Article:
‘I left USA because of intolerance’

Mathew O'Hare.
Mathew O'Hare.

An American who was recently granted citizenship in Northern Ireland has told how he came here to escape the intolerance of his homeland.

Mathew O’Hare, who lives with his civil partner in Lisburn, shared his views on the “hostile” US election race.

Describing why he came to Northern Ireland in 2006, the 54-year-old said: “My civil partner Yair is from Israel but has Austrian citizenship through his dad.

“We chose here as the ‘middle ground’ because we could live here as civil partners.

“I reckon we’ll stay here for life. The country I grew up in really isn’t there anymore.

“I grew up in a country of tolerance and the States now seem anything but.”

Mr O’Hare said he experienced intolerance of everything from being gay to being technologically literate.

He said: “If someone has a different view, it’s automatically evil. I see the trend going to tolerance here, to panic in the States.”

Mr O’Hare, who was able to register his vote in Oregon state by post, said he was optimistic that Hillary Clinton would triumph.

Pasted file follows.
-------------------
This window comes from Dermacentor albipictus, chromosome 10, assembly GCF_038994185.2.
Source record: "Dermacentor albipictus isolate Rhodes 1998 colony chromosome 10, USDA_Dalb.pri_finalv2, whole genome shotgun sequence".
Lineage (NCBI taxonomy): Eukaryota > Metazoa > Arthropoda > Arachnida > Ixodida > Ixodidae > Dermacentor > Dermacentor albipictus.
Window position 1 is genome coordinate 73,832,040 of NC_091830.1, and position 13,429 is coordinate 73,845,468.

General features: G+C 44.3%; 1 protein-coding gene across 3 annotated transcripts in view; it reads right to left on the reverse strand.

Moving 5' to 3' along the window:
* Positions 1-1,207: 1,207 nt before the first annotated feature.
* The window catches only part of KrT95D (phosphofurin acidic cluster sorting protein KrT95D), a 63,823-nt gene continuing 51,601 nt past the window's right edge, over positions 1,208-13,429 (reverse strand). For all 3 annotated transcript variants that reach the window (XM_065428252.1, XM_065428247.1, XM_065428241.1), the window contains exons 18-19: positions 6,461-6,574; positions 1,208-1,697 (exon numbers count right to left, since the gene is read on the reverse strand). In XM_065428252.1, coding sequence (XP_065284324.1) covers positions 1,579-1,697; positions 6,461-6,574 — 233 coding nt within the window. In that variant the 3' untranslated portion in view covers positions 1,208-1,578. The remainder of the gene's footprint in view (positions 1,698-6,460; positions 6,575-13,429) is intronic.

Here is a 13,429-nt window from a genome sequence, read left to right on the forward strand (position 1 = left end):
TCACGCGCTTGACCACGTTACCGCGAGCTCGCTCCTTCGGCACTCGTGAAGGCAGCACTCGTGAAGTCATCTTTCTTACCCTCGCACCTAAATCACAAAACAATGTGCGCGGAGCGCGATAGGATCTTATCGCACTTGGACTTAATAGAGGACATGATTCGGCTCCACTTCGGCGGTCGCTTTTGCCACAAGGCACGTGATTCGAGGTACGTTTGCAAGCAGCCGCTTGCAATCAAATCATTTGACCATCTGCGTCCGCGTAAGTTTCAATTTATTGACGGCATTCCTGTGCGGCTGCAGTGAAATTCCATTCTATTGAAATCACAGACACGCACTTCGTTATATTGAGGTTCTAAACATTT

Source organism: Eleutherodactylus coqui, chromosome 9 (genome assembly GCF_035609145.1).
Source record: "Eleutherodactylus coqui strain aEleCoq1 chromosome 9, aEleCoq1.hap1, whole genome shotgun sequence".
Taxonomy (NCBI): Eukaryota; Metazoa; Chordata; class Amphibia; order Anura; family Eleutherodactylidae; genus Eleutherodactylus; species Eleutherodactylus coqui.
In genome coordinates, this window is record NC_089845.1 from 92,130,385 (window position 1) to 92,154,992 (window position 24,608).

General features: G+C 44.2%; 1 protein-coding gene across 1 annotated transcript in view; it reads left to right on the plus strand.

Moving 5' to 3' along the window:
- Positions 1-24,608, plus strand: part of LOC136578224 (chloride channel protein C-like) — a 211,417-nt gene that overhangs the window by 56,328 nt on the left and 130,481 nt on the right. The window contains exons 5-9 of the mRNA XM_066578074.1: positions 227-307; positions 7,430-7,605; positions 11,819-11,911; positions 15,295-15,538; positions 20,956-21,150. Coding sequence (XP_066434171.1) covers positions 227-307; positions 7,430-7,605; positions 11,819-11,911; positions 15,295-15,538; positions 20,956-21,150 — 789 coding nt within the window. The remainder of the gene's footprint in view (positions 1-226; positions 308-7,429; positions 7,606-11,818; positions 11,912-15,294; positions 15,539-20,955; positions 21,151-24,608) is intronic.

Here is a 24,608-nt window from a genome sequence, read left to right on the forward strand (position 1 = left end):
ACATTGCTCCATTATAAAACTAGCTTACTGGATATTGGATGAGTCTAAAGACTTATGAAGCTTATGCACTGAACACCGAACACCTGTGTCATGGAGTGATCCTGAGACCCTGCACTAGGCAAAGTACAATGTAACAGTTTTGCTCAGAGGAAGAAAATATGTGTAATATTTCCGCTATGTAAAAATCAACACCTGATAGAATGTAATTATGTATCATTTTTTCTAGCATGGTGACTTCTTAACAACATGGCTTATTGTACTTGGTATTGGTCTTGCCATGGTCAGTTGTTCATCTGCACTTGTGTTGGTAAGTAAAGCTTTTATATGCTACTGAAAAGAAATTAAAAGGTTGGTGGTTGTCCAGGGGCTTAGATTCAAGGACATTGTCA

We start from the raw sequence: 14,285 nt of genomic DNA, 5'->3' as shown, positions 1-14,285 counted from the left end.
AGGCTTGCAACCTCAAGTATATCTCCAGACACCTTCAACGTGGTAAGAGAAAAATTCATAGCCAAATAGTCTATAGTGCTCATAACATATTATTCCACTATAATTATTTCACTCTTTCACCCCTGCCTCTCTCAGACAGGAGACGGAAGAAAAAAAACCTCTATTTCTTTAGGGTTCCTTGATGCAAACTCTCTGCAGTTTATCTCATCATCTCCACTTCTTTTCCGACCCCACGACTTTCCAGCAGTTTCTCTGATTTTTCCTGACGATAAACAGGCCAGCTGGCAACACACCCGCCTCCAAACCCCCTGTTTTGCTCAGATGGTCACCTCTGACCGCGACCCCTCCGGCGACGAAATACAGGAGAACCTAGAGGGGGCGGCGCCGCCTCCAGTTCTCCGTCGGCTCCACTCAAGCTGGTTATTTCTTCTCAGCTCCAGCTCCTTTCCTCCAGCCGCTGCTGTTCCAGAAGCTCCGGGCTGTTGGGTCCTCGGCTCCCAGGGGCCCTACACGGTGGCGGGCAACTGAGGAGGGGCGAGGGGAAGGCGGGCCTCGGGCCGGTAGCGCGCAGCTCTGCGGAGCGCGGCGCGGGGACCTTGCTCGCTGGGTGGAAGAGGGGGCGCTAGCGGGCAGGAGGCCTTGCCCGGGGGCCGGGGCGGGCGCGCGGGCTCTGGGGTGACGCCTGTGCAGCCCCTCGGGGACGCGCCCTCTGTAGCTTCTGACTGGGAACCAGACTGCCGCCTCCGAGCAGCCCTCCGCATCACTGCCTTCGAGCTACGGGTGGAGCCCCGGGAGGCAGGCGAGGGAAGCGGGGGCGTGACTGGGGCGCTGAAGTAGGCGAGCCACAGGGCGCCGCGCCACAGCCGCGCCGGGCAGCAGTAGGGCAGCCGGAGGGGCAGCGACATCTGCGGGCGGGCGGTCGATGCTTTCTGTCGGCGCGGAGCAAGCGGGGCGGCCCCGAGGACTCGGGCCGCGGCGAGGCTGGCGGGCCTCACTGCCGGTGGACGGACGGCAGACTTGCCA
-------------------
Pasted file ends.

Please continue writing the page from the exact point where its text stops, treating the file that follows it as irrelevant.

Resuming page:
Despite his optimism he also recognised there was a real possibility Republican candidate Donald Trump could win: “The idea does bother me, even scares me a little,” he said.

“It’s been overload on both sides. I think the coverage is one side of a bigger problem.

“The general sentiment in elections is what’s wrong with each candidate. It’s a symptom of the decade and we all need to work to fix it.

“One reason I am keen to stay here is because the politics are so hostile there.”

Meanwhile Ballygawley man Seamus Kelly, who has been living in the New York area for 10 years, told the News Letter he missed the diverse political landscape in Northern Ireland.

He said: “When Trump announced his candidacy pretty much everyone thought it was a joke.

“But yet here we are the day before the election and the choice is between a woman (the horror) and a TV personality who’s made a name for himself by being mean to people and running businesses into the ground.

“With the two party system either candidate is pretty much assured of getting a sizable chunk of votes just by being on the ballot.

“Think of all the people who tick the box for Sinn Féin or the DUP regardless of the name next to it.

“This time though a lot of people are having a hard time with the party line because they can’t stand the candidate.

“The hardline rhetoric of each party is making people question long held views and values.

“Where’s the SDLP and UUP when you need them?”